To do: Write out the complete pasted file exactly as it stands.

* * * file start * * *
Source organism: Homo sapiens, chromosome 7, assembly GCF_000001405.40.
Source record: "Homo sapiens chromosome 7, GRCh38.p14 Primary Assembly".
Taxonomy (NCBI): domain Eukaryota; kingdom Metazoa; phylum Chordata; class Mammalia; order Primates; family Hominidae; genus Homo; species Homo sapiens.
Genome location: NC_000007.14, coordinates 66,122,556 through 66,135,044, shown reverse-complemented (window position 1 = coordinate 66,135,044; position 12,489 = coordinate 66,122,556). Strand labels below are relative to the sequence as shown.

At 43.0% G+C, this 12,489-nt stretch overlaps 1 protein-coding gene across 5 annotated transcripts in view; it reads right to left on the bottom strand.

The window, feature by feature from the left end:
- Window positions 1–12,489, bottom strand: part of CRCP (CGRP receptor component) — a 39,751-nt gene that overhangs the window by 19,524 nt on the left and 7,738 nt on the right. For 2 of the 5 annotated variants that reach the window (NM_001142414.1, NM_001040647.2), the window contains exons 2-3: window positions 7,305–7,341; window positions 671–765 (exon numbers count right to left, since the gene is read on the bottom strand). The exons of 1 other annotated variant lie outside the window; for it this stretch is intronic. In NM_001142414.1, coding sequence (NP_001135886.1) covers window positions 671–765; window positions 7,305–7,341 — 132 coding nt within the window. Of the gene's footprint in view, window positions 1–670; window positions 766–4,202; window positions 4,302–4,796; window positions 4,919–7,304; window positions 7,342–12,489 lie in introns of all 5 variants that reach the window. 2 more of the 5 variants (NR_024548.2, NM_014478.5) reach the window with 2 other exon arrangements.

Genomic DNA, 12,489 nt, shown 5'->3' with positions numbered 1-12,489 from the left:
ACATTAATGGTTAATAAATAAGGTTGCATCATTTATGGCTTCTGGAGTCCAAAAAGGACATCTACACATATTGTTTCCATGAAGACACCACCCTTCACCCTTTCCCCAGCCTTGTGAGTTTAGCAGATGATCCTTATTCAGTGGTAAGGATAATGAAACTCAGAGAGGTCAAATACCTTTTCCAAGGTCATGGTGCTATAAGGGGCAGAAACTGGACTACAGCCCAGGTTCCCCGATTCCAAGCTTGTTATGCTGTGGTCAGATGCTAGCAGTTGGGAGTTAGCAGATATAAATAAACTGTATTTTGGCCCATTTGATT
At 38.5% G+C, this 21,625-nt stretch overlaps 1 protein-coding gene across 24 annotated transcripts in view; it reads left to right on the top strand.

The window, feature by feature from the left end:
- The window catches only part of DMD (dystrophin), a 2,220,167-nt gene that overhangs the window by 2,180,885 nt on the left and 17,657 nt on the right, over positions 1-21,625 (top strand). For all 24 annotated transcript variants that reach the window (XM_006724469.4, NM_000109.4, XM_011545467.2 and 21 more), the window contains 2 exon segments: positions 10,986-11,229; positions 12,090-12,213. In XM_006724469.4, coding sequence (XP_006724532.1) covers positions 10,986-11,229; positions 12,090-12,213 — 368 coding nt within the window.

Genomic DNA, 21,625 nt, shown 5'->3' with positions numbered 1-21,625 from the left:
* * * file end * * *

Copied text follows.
Source organism: Homo sapiens, chromosome 7, assembly GCF_000001405.40.
Source record: "Homo sapiens chromosome 7, GRCh38.p14 Primary Assembly".
Taxonomy (NCBI): domain Eukaryota; kingdom Metazoa; phylum Chordata; class Mammalia; order Primates; family Hominidae; genus Homo; species Homo sapiens.
Genome location: NC_000007.14, coordinates 66,122,556 through 66,135,044, shown reverse-complemented (window position 1 = coordinate 66,135,044; position 12,489 = coordinate 66,122,556). Strand labels below are relative to the sequence as shown.

At 43.0% G+C, this 12,489-nt stretch overlaps 1 protein-coding gene across 5 annotated transcripts in view; it reads right to left on the bottom strand.

The window, feature by feature from the left end:
- Window positions 1–12,489, bottom strand: part of CRCP (CGRP receptor component) — a 39,751-nt gene that overhangs the window by 19,524 nt on the left and 7,738 nt on the right. For 2 of the 5 annotated variants that reach the window (NM_001142414.1, NM_001040647.2), the window contains exons 2-3: window positions 7,305–7,341; window positions 671–765 (exon numbers count right to left, since the gene is read on the bottom strand). The exons of 1 other annotated variant lie outside the window; for it this stretch is intronic. In NM_001142414.1, coding sequence (NP_001135886.1) covers window positions 671–765; window positions 7,305–7,341 — 132 coding nt within the window. Of the gene's footprint in view, window positions 1–670; window positions 766–4,202; window positions 4,302–4,796; window positions 4,919–7,304; window positions 7,342–12,489 lie in introns of all 5 variants that reach the window. 2 more of the 5 variants (NR_024548.2, NM_014478.5) reach the window with 2 other exon arrangements.

Genomic DNA, 12,489 nt, shown 5'->3' with positions numbered 1-12,489 from the left:
ACATTAATGGTTAATAAATAAGGTTGCATCATTTATGGCTTCTGGAGTCCAAAAAGGACATCTACACATATTGTTTCCATGAAGACACCACCCTTCACCCTTTCCCCAGCCTTGTGAGTTTAGCAGATGATCCTTATTCAGTGGTAAGGATAATGAAACTCAGAGAGGTCAAATACCTTTTCCAAGGTCATGGTGCTATAAGGGGCAGAAACTGGACTACAGCCCAGGTTCCCCGATTCCAAGCTTGTTATGCTGTGGTCAGATGCTAGCAGTTGGGAGTTAGCAGATATAAATAAACTGTATTTTGGCCCATTTGATT
At 38.5% G+C, this 21,625-nt stretch overlaps 1 protein-coding gene across 24 annotated transcripts in view; it reads left to right on the top strand.

The window, feature by feature from the left end:
- The window catches only part of DMD (dystrophin), a 2,220,167-nt gene that overhangs the window by 2,180,885 nt on the left and 17,657 nt on the right, over positions 1-21,625 (top strand). For all 24 annotated transcript variants that reach the window (XM_006724469.4, NM_000109.4, XM_011545467.2 and 21 more), the window contains 2 exon segments: positions 10,986-11,229; positions 12,090-12,213. In XM_006724469.4, coding sequence (XP_006724532.1) covers positions 10,986-11,229; positions 12,090-12,213 — 368 coding nt within the window.

Genomic DNA, 21,625 nt, shown 5'->3' with positions numbered 1-21,625 from the left: